“THE SAMOYED, BEING ESSENTIALLY A WORKING DOG, SHOULD PRESENT A PICTURE OF BEAUTY, ALERTNESS AND STRENGTH, WITH AGILITY.”

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The neck should be moder- ately long and set well into sloping shoulders. The dog should be alert and inter- ested in what it happening around it. While moving the dogs around the ring we look for gait that is efficient and ground covering. Legs that fly up in the air or twist are never correct, just as a firm level topline is a sign of efficient, correct move- ment. The Samoyed is a moderate dog, therefore over extension of side gait is not desired Heads come in a range of style from slightly long and narrow to shorter and broad. Either style is okay as long as the essen- tial qualities of type are met: the lip line should be tight and, hopefully, curve up slightly at the corner when the mouth is closed. The eye should be deep set, almond shaped and set slanting up with the outside corner of the eye pointing to the base of the ear. Ears should stand erect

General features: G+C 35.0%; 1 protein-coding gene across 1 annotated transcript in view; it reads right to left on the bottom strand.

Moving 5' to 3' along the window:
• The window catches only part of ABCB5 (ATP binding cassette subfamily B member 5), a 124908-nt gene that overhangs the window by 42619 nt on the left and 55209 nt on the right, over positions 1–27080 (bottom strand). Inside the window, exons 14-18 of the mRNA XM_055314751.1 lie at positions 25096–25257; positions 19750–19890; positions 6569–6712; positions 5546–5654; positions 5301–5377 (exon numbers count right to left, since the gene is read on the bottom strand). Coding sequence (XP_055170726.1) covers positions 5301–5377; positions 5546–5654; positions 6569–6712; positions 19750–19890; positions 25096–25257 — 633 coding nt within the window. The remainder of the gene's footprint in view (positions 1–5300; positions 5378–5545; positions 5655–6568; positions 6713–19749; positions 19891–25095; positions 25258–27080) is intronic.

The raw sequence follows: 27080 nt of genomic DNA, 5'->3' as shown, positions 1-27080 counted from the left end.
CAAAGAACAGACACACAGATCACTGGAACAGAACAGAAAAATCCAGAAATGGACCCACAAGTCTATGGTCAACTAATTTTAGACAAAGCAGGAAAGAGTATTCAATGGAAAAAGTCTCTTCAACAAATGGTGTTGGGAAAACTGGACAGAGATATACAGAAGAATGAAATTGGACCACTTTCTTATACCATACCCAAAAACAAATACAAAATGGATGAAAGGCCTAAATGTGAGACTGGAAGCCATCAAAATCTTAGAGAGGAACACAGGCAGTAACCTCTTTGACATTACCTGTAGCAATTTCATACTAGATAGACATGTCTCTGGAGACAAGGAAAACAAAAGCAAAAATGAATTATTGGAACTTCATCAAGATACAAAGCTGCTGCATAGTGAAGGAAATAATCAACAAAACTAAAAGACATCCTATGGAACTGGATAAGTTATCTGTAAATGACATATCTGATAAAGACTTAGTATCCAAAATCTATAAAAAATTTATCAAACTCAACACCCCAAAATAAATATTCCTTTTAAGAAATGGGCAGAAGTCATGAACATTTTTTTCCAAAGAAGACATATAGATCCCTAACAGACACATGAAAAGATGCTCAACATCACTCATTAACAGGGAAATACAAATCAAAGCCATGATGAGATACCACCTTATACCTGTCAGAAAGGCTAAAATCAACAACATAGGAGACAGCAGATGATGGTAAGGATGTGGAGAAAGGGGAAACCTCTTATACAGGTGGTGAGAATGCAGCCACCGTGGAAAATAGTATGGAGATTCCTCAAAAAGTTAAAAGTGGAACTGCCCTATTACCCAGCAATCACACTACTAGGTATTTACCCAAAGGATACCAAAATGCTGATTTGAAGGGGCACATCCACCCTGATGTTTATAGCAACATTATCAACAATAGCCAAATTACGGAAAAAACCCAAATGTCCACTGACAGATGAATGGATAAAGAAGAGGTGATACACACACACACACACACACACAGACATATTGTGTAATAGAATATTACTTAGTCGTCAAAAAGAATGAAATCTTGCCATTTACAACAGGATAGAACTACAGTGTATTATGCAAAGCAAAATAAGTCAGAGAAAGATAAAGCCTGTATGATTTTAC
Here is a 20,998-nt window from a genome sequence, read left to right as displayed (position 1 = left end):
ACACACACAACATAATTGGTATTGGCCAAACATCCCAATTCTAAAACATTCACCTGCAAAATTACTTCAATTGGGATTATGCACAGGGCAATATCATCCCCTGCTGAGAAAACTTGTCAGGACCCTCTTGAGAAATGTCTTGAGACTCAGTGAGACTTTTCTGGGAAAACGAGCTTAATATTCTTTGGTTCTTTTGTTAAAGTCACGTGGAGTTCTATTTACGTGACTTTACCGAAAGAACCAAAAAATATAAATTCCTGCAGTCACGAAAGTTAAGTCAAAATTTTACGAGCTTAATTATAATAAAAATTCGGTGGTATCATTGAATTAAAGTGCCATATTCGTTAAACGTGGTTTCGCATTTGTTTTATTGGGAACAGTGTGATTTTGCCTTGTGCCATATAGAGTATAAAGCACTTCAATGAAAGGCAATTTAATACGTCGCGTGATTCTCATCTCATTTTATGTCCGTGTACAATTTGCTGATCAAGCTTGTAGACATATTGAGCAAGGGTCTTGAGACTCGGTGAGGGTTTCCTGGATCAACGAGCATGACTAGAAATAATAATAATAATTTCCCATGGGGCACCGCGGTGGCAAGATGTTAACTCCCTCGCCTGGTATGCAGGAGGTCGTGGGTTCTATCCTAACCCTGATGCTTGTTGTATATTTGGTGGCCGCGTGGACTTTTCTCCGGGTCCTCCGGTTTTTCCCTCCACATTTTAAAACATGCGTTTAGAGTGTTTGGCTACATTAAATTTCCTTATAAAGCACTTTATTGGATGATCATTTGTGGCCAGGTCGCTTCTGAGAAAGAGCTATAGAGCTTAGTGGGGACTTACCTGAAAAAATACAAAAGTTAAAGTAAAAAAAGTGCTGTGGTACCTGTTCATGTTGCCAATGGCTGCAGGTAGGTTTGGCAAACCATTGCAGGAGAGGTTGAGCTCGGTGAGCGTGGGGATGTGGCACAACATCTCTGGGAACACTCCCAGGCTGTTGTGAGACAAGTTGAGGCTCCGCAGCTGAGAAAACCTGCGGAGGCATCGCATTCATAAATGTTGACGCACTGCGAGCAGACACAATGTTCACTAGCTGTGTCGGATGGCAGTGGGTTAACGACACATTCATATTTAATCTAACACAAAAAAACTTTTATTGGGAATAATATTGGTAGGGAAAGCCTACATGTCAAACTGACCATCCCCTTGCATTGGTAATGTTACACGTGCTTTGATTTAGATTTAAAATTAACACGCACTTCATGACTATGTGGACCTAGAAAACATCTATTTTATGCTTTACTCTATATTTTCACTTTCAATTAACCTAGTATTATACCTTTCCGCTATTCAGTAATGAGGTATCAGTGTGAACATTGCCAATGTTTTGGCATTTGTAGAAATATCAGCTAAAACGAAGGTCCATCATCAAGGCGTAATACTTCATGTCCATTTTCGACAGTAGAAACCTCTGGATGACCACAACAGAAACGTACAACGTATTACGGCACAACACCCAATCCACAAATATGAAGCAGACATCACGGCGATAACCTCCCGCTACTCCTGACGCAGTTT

Many years ago, a stu- dent in a judges education seminar made a comment that I feel is one of the most important when judg- ing our breed. “The Samo- yed is a breed to be pre- served, not a breed to be developed and improved.” Please keep this in mind and help us to preserve the wonderful breed that nature developed for us. ABOUT THE AUTHOR Judy Mears purchased her first Samoyed in 1970. She has bred or owned over 55 Champions with a very limited breeding program that is always owner/ handled. Since then, Judy has bred 11 dogs/bitches with multiple group place- ments, always owner/ handled; three Best in Show dogs, owner/han- dled; two Champion/UD bitches; three Champion/ MACH bitches; four dogs that have worked on rac- ing sled teams, including one lead dog; and three